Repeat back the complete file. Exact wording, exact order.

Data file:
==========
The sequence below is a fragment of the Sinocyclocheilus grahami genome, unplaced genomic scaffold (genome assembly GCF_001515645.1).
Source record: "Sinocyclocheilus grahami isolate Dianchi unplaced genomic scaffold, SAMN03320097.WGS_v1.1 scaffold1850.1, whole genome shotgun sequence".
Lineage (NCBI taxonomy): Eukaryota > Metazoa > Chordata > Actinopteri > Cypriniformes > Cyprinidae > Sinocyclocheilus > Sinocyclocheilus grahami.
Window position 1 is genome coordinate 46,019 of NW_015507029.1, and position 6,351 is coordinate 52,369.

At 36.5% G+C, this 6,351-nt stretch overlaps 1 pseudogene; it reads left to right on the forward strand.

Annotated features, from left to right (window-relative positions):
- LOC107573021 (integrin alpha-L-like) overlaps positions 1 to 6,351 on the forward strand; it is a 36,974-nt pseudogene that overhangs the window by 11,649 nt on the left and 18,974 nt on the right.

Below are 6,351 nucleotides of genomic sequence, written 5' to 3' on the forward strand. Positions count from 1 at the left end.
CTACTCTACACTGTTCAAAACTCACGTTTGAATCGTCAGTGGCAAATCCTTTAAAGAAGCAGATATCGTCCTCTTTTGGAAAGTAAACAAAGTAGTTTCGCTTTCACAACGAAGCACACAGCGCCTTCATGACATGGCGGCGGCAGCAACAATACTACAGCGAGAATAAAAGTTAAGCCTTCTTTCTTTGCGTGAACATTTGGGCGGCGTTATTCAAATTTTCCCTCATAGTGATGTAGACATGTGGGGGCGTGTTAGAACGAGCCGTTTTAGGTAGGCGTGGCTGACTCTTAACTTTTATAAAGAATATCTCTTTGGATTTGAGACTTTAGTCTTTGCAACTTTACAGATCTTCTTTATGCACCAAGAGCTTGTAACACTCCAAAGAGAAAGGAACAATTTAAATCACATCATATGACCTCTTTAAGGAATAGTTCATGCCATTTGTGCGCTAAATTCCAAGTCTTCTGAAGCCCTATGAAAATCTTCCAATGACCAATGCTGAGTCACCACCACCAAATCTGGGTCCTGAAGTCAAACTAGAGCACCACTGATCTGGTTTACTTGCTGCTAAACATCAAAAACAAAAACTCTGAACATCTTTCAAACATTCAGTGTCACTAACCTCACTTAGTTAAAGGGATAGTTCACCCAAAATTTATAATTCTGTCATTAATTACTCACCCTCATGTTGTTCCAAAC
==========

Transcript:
The sequence below is a fragment of the Sinocyclocheilus grahami genome, unplaced genomic scaffold (genome assembly GCF_001515645.1).
Source record: "Sinocyclocheilus grahami isolate Dianchi unplaced genomic scaffold, SAMN03320097.WGS_v1.1 scaffold1850.1, whole genome shotgun sequence".
Lineage (NCBI taxonomy): Eukaryota > Metazoa > Chordata > Actinopteri > Cypriniformes > Cyprinidae > Sinocyclocheilus > Sinocyclocheilus grahami.
Window position 1 is genome coordinate 46,019 of NW_015507029.1, and position 6,351 is coordinate 52,369.

At 36.5% G+C, this 6,351-nt stretch overlaps 1 pseudogene; it reads left to right on the forward strand.

Annotated features, from left to right (window-relative positions):
- LOC107573021 (integrin alpha-L-like) overlaps positions 1 to 6,351 on the forward strand; it is a 36,974-nt pseudogene that overhangs the window by 11,649 nt on the left and 18,974 nt on the right.

Below are 6,351 nucleotides of genomic sequence, written 5' to 3' on the forward strand. Positions count from 1 at the left end.
CTACTCTACACTGTTCAAAACTCACGTTTGAATCGTCAGTGGCAAATCCTTTAAAGAAGCAGATATCGTCCTCTTTTGGAAAGTAAACAAAGTAGTTTCGCTTTCACAACGAAGCACACAGCGCCTTCATGACATGGCGGCGGCAGCAACAATACTACAGCGAGAATAAAAGTTAAGCCTTCTTTCTTTGCGTGAACATTTGGGCGGCGTTATTCAAATTTTCCCTCATAGTGATGTAGACATGTGGGGGCGTGTTAGAACGAGCCGTTTTAGGTAGGCGTGGCTGACTCTTAACTTTTATAAAGAATATCTCTTTGGATTTGAGACTTTAGTCTTTGCAACTTTACAGATCTTCTTTATGCACCAAGAGCTTGTAACACTCCAAAGAGAAAGGAACAATTTAAATCACATCATATGACCTCTTTAAGGAATAGTTCATGCCATTTGTGCGCTAAATTCCAAGTCTTCTGAAGCCCTATGAAAATCTTCCAATGACCAATGCTGAGTCACCACCACCAAATCTGGGTCCTGAAGTCAAACTAGAGCACCACTGATCTGGTTTACTTGCTGCTAAACATCAAAAACAAAAACTCTGAACATCTTTCAAACATTCAGTGTCACTAACCTCACTTAGTTAAAGGGATAGTTCACCCAAAATTTATAATTCTGTCATTAATTACTCACCCTCATGTTGTTCCAAAC